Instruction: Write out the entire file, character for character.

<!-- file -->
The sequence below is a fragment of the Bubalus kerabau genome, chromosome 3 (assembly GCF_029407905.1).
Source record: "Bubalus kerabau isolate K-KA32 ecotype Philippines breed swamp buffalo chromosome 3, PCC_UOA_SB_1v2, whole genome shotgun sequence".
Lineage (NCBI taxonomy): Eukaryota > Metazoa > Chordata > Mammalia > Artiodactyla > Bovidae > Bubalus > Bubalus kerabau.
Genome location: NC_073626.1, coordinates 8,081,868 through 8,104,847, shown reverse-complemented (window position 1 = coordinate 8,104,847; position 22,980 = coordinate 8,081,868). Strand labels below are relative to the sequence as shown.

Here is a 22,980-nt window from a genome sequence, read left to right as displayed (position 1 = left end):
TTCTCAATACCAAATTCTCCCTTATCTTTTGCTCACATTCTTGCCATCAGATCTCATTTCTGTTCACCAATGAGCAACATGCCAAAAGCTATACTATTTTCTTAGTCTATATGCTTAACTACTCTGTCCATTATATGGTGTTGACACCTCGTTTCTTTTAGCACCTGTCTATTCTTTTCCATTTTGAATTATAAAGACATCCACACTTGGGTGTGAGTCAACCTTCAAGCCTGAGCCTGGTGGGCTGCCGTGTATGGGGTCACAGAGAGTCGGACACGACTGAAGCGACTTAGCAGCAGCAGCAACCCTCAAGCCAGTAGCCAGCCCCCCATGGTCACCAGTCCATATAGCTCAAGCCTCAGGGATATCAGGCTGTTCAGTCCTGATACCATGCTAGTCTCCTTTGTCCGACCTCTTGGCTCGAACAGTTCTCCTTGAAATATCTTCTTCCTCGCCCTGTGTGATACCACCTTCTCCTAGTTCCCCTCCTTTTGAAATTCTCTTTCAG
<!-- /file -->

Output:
The sequence below is a fragment of the Bubalus kerabau genome, chromosome 3 (assembly GCF_029407905.1).
Source record: "Bubalus kerabau isolate K-KA32 ecotype Philippines breed swamp buffalo chromosome 3, PCC_UOA_SB_1v2, whole genome shotgun sequence".
Lineage (NCBI taxonomy): Eukaryota > Metazoa > Chordata > Mammalia > Artiodactyla > Bovidae > Bubalus > Bubalus kerabau.
Genome location: NC_073626.1, coordinates 8,081,868 through 8,104,847, shown reverse-complemented (window position 1 = coordinate 8,104,847; position 22,980 = coordinate 8,081,868). Strand labels below are relative to the sequence as shown.

Here is a 22,980-nt window from a genome sequence, read left to right as displayed (position 1 = left end):
TTCTCAATACCAAATTCTCCCTTATCTTTTGCTCACATTCTTGCCATCAGATCTCATTTCTGTTCACCAATGAGCAACATGCCAAAAGCTATACTATTTTCTTAGTCTATATGCTTAACTACTCTGTCCATTATATGGTGTTGACACCTCGTTTCTTTTAGCACCTGTCTATTCTTTTCCATTTTGAATTATAAAGACATCCACACTTGGGTGTGAGTCAACCTTCAAGCCTGAGCCTGGTGGGCTGCCGTGTATGGGGTCACAGAGAGTCGGACACGACTGAAGCGACTTAGCAGCAGCAGCAACCCTCAAGCCAGTAGCCAGCCCCCCATGGTCACCAGTCCATATAGCTCAAGCCTCAGGGATATCAGGCTGTTCAGTCCTGATACCATGCTAGTCTCCTTTGTCCGACCTCTTGGCTCGAACAGTTCTCCTTGAAATATCTTCTTCCTCGCCCTGTGTGATACCACCTTCTCCTAGTTCCCCTCCTTTTGAAATTCTCTTTCAG